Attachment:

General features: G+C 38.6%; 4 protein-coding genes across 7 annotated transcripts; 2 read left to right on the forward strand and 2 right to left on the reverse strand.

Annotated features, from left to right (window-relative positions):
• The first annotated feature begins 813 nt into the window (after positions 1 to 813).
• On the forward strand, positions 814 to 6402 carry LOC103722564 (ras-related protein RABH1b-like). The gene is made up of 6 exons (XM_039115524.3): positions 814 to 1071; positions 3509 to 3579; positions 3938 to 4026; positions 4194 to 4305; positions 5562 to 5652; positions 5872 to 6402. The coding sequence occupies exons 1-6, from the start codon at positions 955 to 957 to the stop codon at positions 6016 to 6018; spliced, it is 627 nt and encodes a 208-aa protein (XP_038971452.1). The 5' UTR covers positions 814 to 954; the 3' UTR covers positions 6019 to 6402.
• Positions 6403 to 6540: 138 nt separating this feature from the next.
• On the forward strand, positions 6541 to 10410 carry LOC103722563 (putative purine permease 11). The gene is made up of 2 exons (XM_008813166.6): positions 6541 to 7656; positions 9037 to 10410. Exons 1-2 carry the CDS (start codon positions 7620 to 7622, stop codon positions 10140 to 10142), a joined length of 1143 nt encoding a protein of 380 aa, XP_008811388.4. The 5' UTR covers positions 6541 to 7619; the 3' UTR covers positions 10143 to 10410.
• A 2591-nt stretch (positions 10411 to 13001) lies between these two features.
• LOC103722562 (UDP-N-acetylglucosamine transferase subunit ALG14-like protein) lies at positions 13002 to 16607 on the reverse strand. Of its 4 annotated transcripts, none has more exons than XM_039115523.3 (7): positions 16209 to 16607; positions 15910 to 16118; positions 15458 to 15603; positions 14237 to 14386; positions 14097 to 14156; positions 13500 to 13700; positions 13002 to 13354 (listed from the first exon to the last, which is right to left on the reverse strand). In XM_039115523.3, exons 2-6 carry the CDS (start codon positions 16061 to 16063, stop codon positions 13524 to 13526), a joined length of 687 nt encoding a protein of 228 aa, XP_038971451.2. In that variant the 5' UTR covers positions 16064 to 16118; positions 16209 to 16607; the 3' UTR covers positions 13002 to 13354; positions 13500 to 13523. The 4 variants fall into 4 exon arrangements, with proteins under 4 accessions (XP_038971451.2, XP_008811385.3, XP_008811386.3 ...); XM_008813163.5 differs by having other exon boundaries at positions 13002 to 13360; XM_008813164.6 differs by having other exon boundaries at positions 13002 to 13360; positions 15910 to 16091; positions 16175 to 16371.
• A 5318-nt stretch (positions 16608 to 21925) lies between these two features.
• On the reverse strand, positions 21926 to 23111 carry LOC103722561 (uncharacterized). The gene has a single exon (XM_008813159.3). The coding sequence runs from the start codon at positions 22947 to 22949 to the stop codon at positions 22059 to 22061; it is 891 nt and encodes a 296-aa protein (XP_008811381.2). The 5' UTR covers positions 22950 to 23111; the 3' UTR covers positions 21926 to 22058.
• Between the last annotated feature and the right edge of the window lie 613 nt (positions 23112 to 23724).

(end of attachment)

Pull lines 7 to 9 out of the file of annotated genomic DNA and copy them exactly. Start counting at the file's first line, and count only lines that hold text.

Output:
• A 2591-nt stretch (positions 10411 to 13001) lies between these two features.
• LOC103722562 (UDP-N-acetylglucosamine transferase subunit ALG14-like protein) lies at positions 13002 to 16607 on the reverse strand. Of its 4 annotated transcripts, none has more exons than XM_039115523.3 (7): positions 16209 to 16607; positions 15910 to 16118; positions 15458 to 15603; positions 14237 to 14386; positions 14097 to 14156; positions 13500 to 13700; positions 13002 to 13354 (listed from the first exon to the last, which is right to left on the reverse strand). In XM_039115523.3, exons 2-6 carry the CDS (start codon positions 16061 to 16063, stop codon positions 13524 to 13526), a joined length of 687 nt encoding a protein of 228 aa, XP_038971451.2. In that variant the 5' UTR covers positions 16064 to 16118; positions 16209 to 16607; the 3' UTR covers positions 13002 to 13354; positions 13500 to 13523. The 4 variants fall into 4 exon arrangements, with proteins under 4 accessions (XP_038971451.2, XP_008811385.3, XP_008811386.3 ...); XM_008813163.5 differs by having other exon boundaries at positions 13002 to 13360; XM_008813164.6 differs by having other exon boundaries at positions 13002 to 13360; positions 15910 to 16091; positions 16175 to 16371.
• A 5318-nt stretch (positions 16608 to 21925) lies between these two features.